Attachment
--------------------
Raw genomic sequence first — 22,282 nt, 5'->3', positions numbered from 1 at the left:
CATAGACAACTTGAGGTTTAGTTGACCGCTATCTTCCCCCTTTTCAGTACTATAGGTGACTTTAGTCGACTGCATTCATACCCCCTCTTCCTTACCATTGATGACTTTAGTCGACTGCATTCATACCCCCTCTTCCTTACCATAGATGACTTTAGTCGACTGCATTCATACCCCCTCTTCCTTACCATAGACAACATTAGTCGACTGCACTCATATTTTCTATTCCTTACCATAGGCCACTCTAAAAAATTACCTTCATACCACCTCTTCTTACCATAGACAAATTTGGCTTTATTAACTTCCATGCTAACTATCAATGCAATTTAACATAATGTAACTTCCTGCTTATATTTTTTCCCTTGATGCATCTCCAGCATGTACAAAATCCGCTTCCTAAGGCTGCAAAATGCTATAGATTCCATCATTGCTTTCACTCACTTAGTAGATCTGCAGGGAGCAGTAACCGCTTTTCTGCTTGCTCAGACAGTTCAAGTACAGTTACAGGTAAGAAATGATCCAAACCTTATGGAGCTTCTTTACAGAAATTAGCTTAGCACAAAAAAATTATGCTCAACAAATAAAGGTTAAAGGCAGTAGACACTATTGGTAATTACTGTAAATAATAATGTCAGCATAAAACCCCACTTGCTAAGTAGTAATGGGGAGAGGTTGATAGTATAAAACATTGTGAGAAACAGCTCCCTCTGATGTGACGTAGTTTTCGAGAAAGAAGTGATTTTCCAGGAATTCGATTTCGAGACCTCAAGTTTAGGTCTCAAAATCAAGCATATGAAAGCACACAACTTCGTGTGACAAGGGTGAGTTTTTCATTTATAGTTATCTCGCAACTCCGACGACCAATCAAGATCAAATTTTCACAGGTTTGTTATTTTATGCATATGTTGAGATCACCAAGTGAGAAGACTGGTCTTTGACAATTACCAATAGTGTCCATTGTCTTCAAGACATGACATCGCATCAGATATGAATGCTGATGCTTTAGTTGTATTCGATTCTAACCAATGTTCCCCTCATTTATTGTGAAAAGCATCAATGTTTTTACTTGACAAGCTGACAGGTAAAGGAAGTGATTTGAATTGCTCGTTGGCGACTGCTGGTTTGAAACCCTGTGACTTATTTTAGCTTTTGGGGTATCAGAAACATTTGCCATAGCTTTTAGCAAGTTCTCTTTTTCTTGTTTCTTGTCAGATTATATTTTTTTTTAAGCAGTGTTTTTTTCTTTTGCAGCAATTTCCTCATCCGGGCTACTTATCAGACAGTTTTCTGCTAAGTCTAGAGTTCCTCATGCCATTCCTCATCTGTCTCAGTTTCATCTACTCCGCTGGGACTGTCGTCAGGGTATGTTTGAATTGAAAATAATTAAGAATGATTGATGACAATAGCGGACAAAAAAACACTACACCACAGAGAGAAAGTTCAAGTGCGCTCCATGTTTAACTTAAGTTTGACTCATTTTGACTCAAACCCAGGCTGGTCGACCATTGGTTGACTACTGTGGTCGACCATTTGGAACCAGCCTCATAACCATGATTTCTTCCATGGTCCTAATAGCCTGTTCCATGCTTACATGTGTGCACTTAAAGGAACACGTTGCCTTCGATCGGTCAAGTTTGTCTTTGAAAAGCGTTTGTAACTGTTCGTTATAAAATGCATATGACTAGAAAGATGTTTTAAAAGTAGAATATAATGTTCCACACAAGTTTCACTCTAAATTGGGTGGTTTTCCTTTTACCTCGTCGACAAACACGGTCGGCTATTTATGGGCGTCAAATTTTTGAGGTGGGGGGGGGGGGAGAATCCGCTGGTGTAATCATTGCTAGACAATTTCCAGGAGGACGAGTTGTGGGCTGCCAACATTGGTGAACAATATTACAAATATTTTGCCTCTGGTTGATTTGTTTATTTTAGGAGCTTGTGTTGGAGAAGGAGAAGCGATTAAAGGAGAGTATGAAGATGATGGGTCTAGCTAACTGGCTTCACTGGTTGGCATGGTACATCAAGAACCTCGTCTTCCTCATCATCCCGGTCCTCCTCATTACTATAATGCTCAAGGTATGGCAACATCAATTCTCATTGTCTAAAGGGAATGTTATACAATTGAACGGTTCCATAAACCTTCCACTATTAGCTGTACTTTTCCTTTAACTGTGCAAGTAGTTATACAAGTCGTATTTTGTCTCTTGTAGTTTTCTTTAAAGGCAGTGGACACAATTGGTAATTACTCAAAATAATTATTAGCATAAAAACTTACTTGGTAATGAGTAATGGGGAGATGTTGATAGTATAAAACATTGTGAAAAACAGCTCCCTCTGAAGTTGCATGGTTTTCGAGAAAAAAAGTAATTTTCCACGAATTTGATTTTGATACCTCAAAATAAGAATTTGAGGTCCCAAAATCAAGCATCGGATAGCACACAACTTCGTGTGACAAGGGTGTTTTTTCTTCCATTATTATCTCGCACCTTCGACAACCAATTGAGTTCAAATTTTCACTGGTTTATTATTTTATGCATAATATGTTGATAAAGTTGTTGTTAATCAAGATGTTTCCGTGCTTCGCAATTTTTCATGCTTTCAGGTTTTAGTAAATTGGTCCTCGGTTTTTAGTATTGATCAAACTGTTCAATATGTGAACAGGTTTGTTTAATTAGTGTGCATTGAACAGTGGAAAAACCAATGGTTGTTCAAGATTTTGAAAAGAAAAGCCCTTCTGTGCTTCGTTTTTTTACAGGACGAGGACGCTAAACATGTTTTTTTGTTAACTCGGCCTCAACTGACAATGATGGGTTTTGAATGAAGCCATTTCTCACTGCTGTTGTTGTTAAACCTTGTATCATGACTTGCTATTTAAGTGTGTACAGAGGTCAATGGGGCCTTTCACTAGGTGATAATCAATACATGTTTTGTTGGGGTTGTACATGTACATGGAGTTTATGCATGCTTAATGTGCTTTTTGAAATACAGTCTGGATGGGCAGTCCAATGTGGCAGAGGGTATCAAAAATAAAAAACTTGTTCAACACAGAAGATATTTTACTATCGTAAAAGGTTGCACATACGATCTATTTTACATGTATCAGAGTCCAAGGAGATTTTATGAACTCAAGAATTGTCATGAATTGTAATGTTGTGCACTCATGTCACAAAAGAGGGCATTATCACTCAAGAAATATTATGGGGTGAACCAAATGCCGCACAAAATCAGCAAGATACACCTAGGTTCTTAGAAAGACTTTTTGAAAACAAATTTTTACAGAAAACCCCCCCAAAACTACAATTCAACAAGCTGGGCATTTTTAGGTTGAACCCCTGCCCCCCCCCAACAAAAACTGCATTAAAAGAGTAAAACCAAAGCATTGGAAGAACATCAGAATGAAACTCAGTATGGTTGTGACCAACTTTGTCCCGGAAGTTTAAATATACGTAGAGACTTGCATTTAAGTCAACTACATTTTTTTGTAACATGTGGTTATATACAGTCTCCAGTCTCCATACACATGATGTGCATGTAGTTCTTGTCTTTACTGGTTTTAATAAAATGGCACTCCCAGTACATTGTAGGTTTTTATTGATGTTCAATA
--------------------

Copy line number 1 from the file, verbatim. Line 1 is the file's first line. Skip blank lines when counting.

Raw genomic sequence first — 22,282 nt, 5'->3', positions numbered from 1 at the left: